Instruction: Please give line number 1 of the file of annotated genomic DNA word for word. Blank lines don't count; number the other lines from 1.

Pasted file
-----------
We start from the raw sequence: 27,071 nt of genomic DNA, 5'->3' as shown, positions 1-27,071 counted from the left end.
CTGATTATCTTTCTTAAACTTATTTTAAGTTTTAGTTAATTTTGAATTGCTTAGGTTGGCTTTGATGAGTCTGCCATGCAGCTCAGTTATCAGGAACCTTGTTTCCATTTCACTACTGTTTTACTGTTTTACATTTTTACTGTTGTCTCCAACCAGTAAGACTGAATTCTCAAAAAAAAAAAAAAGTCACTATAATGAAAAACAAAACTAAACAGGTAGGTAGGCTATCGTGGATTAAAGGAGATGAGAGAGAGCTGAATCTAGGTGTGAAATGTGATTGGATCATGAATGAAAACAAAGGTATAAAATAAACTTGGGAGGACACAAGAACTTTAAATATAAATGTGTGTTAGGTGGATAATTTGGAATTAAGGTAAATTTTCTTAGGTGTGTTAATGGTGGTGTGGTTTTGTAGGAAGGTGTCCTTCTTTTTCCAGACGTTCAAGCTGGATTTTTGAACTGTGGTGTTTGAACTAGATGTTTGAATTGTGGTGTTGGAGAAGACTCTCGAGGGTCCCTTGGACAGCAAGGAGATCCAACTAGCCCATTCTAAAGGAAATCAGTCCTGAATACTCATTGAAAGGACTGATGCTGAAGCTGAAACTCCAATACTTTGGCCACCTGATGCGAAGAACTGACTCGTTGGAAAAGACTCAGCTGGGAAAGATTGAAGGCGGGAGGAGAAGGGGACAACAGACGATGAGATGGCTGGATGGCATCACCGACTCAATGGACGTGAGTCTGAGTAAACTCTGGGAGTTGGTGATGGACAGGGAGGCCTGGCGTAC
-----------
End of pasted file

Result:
We start from the raw sequence: 27,071 nt of genomic DNA, 5'->3' as shown, positions 1-27,071 counted from the left end.